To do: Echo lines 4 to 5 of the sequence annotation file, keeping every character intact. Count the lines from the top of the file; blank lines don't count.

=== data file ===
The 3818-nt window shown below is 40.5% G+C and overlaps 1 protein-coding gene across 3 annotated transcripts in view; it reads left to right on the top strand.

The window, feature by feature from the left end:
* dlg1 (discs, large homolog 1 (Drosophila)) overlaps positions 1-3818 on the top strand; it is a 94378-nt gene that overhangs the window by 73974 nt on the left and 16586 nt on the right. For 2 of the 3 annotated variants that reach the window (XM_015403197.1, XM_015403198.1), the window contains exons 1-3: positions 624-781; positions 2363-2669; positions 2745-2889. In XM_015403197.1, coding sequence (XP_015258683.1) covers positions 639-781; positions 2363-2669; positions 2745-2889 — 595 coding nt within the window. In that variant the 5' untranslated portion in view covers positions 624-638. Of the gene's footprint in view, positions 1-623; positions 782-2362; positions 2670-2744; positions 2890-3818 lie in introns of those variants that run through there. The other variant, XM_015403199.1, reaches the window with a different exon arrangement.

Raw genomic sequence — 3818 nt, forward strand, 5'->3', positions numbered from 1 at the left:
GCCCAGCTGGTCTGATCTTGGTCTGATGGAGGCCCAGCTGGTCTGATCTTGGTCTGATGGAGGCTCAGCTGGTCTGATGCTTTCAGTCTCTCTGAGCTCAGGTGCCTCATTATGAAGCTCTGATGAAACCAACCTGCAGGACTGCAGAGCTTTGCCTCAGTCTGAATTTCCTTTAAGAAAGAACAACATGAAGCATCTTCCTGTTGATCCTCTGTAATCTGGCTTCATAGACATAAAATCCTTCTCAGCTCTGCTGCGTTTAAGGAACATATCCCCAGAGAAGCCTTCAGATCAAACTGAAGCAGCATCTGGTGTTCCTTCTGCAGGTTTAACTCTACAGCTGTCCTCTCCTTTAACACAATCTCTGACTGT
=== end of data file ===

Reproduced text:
Raw genomic sequence — 3818 nt, forward strand, 5'->3', positions numbered from 1 at the left:
GCCCAGCTGGTCTGATCTTGGTCTGATGGAGGCCCAGCTGGTCTGATCTTGGTCTGATGGAGGCTCAGCTGGTCTGATGCTTTCAGTCTCTCTGAGCTCAGGTGCCTCATTATGAAGCTCTGATGAAACCAACCTGCAGGACTGCAGAGCTTTGCCTCAGTCTGAATTTCCTTTAAGAAAGAACAACATGAAGCATCTTCCTGTTGATCCTCTGTAATCTGGCTTCATAGACATAAAATCCTTCTCAGCTCTGCTGCGTTTAAGGAACATATCCCCAGAGAAGCCTTCAGATCAAACTGAAGCAGCATCTGGTGTTCCTTCTGCAGGTTTAACTCTACAGCTGTCCTCTCCTTTAACACAATCTCTGACTGT